Int J Med Sci 2014; 11(8):796-802. doi:10.7150/ijms.9303 This issue

Research Paper

Automated Sleep Apnea Quantification Based on Respiratory Movement

M.T. Bianchi1,2✉, T. Lipoma3, C. Darling3, Y. Alameddine1, M.B. Westover1

1. Neurology Department, Sleep Division, Massachusetts General Hospital, Boston MA, USA
2. Division of Sleep Medicine, Harvard Medical School, Boston, MA, USA
3. Rest Devices, Boston, MA, USA

This is an open access article distributed under the terms of the Creative Commons Attribution (CC BY-NC) License. See for full terms and conditions.
Bianchi MT, Lipoma T, Darling C, Alameddine Y, Westover MB. Automated Sleep Apnea Quantification Based on Respiratory Movement. Int J Med Sci 2014; 11(8):796-802. doi:10.7150/ijms.9303. Available from

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Obstructive sleep apnea (OSA) is a prevalent and treatable disorder of neurological and medical importance that is traditionally diagnosed through multi-channel laboratory polysomnography(PSG). However, OSA testing is increasingly performed with portable home devices using limited physiological channels. We tested the hypothesis that single channel respiratory effort alone could support automated quantification of apnea and hypopnea events. We developed a respiratory event detection algorithm applied to thoracic strain-belt data from patients with variable degrees of sleep apnea. We optimized parameters on a training set (n=57) and then tested performance on a validation set (n=59). The optimized algorithm correlated significantly with manual scoring in the validation set (R2 = 0.73 for training set, R2 = 0.55 for validation set; p<0.05). For dichotomous classification, the AUC was >0.92 and >0.85 using apnea-hypopnea index cutoff values of 5 and 15, respectively. Our findings demonstrate that manually scored AHI values can be approximated from thoracic movements alone. This finding has potential applications for automating laboratory PSG analysis as well as improving the performance of limited channel home monitors.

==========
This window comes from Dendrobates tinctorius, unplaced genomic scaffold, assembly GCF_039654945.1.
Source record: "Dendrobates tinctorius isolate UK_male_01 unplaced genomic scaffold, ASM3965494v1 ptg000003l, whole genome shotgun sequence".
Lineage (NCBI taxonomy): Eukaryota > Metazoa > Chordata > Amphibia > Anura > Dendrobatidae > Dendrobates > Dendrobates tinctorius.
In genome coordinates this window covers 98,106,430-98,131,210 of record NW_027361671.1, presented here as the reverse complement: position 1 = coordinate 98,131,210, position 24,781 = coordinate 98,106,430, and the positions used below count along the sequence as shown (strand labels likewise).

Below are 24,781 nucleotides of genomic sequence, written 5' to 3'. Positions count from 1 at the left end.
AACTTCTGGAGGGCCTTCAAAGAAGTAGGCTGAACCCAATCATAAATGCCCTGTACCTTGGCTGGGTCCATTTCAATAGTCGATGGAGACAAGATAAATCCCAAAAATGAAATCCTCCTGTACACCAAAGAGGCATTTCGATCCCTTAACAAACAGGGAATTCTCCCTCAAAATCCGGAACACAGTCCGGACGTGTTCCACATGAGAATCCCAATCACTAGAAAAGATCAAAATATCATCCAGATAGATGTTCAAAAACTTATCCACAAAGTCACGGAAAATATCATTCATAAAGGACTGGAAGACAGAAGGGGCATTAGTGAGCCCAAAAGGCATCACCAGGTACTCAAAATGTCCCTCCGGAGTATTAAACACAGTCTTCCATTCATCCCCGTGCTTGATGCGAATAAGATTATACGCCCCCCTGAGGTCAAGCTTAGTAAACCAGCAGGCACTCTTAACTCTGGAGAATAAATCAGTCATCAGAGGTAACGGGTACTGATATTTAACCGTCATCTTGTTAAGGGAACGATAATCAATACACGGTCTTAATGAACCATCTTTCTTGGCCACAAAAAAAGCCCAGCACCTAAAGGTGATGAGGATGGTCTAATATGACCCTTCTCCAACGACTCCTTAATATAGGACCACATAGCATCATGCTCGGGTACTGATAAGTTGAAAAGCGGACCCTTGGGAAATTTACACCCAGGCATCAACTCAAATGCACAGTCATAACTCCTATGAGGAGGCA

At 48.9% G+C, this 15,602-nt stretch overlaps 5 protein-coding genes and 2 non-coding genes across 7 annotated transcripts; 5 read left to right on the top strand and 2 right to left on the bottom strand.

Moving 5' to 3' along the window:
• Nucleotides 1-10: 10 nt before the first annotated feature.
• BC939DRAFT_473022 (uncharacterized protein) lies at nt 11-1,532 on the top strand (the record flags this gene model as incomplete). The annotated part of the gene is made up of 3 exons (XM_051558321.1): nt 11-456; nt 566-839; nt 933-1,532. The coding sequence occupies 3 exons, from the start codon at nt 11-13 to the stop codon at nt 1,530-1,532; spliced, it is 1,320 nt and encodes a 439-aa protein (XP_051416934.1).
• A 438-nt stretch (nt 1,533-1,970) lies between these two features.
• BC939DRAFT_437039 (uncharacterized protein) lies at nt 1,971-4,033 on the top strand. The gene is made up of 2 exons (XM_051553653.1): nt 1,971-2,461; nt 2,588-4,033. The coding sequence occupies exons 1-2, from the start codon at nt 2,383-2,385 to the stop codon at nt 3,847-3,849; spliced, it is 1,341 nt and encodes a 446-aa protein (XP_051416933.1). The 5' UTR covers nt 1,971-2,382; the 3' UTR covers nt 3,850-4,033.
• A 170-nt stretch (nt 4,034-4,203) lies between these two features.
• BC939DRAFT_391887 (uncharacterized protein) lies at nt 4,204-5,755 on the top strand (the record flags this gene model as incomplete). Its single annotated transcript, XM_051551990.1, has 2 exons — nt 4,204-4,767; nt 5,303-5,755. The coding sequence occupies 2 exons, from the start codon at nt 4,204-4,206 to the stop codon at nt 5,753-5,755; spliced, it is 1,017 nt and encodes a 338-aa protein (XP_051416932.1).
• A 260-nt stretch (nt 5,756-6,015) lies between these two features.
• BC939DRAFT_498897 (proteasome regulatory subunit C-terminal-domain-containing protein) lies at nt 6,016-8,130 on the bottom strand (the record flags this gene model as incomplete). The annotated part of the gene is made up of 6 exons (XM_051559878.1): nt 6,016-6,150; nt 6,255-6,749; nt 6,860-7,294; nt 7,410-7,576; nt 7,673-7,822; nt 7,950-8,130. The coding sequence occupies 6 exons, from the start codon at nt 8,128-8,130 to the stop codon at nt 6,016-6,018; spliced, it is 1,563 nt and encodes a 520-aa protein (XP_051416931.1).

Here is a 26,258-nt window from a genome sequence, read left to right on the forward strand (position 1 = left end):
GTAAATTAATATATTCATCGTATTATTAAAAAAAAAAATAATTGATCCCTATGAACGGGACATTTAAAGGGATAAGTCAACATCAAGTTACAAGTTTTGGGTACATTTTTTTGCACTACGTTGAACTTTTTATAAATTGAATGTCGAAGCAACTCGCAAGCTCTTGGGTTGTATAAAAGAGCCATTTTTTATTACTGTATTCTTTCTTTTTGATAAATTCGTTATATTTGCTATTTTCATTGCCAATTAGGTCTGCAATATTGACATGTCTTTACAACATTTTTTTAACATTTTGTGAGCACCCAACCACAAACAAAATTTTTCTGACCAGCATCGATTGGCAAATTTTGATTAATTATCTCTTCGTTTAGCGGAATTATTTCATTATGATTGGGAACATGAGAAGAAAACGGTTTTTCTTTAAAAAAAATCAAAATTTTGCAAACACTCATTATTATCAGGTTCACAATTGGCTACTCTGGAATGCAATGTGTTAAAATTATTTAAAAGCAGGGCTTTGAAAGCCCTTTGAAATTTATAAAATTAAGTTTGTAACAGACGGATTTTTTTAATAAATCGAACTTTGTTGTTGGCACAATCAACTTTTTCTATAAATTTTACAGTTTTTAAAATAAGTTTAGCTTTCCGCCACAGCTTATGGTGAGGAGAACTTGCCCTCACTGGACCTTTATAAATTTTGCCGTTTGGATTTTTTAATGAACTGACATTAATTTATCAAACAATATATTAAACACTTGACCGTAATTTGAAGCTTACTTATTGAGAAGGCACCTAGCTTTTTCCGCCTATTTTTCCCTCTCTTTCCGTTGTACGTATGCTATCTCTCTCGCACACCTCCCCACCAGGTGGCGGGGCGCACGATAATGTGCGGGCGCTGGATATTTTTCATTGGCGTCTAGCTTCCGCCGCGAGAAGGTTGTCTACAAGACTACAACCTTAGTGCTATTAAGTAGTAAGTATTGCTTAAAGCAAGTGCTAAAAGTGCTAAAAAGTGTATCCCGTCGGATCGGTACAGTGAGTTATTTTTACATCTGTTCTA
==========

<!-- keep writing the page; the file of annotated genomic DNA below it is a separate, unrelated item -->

Keywords: algorithm, prediction, respiration, classification, sleep apnea